Wall Street and Silicon Valley Aren’t Investing in Bitcoin, They’re Investing in Bitcoin Business
For years, speculative day-traders have been eagerly awaiting the day that Wall Street cash flows onto their favorite exchange. If a few Wall Street stock traders would come forth and spark the daily volume, maybe the markets would go up instead of down in 2015. When big power-players start placing buy orders, the moon will surely be within the grasp of anyone holding their coins for all that time.
MarketWatch recently published an article warning investors to keep bitcoin far off their radar due to security issues within the industry. They also touched on volatility, noting how the bitcoin price is highly unpredictable going into its sixth year of existence.
With all due respect, serious investors aren’t looking into bitcoin as a direct investment vehicle – they’re looking at the businesses supporting its infrastructure.
Last year Ribbit Capital, a Palo Alto, Calif.-based venture capital fund, calculated that $300 million in funding reached bitcoin startups. Leading the investments were Xapo, raising $40 million and BitPay with $32.7 million – their investment led by Sir Richard Branson.
The investor money flowing into the bitcoin space isn’t going to an exchange in Slovenia; well, technically it is, as Bitstamp raised $10 million in 2014. The cash isn’t going to buy orders. It’s going to the businesses behind like Kraken, OKCoin, Circle and Coinbase that are rapidly expanding the touting promising returns.
Already in the first month of 2015, Coinbase has raised a quarter of the previous year’s calculations, $75 million, from large financial institutions such as USAA, BBVA and the New York Stock Exchange.
“With this investment, we are tapping into a new asset class by teaming up with a leading platform that is bringing transparency, security and confidence to an important growth market,” said NYSE president Tom Farley in a release. “We look forward to supporting Coinbase’s growth utilizing our global distribution capabilities and market expertise.”
BBVA shared a similar sentiment to Farley. They said by serving consumer, merchant and developers, Coinbase hits on the important aspects of the industry. They believe Coinbase provides them with one of the best viewports into new developments and applications made for bitcoin.
Neither the BBVA nor Farley directly said they were interested in supporting bitcoin – instead they’re interested in supporting Coinbase. If they were interested in helping bitcoin on the exchanges, they might put their venture capitalist funds toward miners to help secure the network directly or start placing orders online. Instead, they put their money toward Coinbase, a business that’s shown growth and the potential for a positive return on investment
After the announcement, Coinbase unveiled their new “regulated” exchange, but Wall Street has shown they aren’t currently interested in playing the markets no matter how badly Coinbase or the Winklevoss twins desire. Wall Street and Silicon Valley are placing their funds into businesses that provide a service and make money along the way – no matter the industry. It just happens that bitcoin is the ground floor of the blossoming technological breakthrough.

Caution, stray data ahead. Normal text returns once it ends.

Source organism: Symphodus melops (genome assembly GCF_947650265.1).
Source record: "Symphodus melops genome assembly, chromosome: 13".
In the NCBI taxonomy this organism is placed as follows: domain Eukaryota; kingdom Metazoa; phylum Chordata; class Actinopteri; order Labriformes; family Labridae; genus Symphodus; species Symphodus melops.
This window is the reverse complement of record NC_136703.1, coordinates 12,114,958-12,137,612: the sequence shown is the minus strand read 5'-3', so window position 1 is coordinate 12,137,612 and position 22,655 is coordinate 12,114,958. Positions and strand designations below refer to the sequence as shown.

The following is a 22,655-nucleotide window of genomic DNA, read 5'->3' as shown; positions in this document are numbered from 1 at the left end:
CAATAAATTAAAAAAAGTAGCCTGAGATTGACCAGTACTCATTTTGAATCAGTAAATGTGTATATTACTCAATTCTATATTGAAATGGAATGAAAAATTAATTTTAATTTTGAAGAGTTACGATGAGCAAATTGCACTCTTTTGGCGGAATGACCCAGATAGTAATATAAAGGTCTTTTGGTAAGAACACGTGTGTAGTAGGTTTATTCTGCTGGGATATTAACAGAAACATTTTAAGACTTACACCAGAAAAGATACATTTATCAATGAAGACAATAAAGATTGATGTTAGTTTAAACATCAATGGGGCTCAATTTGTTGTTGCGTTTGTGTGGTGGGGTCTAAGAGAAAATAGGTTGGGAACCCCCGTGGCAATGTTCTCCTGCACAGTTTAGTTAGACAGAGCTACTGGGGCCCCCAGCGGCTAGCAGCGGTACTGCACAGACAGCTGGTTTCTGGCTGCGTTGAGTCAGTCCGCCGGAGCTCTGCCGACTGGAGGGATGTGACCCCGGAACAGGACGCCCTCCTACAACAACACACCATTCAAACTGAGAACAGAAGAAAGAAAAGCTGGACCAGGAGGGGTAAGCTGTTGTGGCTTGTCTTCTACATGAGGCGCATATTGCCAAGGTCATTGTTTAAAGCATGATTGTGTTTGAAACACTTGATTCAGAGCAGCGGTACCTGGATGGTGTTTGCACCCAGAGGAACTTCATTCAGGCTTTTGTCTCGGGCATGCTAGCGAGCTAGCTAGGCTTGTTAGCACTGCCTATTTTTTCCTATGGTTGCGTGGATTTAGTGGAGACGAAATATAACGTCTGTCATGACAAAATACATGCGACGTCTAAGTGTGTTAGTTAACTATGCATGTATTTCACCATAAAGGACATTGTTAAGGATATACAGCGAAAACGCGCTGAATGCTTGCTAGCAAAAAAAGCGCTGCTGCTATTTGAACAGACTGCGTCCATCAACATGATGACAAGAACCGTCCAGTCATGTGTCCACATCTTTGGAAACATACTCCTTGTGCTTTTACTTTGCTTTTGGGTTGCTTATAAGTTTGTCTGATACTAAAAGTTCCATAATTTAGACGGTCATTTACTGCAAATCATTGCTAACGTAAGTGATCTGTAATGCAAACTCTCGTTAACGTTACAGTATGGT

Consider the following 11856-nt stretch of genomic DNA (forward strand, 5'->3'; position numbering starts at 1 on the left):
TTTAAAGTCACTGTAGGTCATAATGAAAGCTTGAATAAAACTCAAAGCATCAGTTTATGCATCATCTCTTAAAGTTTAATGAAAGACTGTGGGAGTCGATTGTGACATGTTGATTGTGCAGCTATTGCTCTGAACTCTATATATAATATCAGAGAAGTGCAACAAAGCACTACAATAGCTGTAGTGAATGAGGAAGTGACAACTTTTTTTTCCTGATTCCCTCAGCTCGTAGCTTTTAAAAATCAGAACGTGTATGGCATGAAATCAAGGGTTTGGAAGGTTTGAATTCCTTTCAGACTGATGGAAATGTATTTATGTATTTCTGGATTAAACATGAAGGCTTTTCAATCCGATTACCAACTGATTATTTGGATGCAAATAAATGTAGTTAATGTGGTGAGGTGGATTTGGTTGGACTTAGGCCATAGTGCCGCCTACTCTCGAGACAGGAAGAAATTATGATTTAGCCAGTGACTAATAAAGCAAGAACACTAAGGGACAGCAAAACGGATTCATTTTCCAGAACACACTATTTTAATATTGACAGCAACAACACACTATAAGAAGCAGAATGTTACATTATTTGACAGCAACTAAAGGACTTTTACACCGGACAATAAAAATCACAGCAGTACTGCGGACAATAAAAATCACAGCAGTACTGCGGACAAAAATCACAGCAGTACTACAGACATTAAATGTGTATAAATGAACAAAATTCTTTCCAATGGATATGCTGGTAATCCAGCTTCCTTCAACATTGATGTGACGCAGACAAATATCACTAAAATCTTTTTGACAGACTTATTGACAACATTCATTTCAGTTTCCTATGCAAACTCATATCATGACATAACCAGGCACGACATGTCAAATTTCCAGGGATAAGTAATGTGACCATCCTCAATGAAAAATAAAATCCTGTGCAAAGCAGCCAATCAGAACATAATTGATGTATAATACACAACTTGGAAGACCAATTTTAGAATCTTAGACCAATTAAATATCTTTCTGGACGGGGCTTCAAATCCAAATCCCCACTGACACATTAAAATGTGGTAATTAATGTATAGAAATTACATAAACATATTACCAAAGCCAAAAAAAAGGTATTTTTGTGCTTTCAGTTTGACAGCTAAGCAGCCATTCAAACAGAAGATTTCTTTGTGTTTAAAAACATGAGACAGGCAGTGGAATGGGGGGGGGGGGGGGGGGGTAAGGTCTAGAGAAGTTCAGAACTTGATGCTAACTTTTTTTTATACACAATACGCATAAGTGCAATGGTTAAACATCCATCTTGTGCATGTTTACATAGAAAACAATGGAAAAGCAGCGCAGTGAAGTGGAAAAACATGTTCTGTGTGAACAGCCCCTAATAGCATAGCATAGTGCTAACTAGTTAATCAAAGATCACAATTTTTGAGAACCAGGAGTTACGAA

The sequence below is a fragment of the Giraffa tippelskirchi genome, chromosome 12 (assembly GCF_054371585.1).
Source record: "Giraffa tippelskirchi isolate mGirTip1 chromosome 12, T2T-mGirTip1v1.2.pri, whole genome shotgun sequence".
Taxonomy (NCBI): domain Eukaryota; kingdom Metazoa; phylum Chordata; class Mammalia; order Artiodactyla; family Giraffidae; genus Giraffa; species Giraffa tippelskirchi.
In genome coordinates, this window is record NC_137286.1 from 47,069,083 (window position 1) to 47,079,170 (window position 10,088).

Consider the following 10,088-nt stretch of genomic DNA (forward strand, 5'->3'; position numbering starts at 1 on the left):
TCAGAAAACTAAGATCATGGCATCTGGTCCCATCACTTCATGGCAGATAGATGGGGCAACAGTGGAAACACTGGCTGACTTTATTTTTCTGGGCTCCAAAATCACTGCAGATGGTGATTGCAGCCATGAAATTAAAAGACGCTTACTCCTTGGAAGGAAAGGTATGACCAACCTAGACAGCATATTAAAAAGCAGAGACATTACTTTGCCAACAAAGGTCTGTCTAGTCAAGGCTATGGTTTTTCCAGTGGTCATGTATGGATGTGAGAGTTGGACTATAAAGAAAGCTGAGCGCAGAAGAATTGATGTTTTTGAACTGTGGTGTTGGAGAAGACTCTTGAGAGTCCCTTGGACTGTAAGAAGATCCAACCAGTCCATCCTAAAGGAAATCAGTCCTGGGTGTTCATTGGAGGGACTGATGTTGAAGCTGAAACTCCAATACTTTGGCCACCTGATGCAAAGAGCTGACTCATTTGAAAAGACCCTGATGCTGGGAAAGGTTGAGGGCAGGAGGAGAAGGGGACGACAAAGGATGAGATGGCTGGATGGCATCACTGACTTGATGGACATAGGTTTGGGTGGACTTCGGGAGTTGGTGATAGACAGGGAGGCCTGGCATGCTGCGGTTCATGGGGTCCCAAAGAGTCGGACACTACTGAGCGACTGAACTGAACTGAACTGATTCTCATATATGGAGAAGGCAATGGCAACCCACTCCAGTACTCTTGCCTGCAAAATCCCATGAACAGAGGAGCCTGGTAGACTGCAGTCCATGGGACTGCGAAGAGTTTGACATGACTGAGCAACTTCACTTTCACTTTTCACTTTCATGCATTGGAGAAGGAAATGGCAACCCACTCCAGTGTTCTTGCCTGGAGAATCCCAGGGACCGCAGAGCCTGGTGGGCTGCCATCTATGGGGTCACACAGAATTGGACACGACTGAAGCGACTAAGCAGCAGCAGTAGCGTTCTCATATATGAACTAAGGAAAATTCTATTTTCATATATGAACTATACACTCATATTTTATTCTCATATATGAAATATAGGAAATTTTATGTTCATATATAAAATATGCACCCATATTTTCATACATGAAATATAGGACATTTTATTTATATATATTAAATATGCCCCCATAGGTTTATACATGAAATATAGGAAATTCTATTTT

That’s not to say that investment in bitcoin companies is a bad thing. Take ChangeTip – the famous tipping application people use to send bitcoin through Twitter, Reddit and now Facebook. They raised $3.5 million in funding in December, led by San Francisco-based venture capitalist group Pantera Capital. While the investment is substantial, it’s not technically in bitcoin on the markets.
According to Pantera Capital’s CEO Dan Morehead, their investment into ChangeTip is to spur adoption.
“Tipping is likely to be Bitcoin’s first killer app – seamlessly integrated into social media, enabling people to send money in a way that’s instantaneous, free, borderless, and without minimums. This could have a huge impact on adoption.”
Morehead’s intentions lie in bringing bitcoin to a wider audience, most likely aligning with those of Farley, Marc Andreessen, Sir Richard Branson and all other major investors in bitcoin companies. If bitcoin does well, so do the businesses and their investments. The same could be said with any commodity or trend today – it just happens that a digital currency is catching on.
There isn’t too much of a need to warn investors not to look at striking it rich off bitcoin because, in the end, they’re not trying. They’re placing their funds in the hands of businesses that offer something substantial to a target demographic. It’s the same practice they’ve always done. Wall Street and Silicon Valley money is starting to flow into bitcoin…just not in the way some expected.
Is Wall Street more interested in business than bitcoin? Let us know what you think!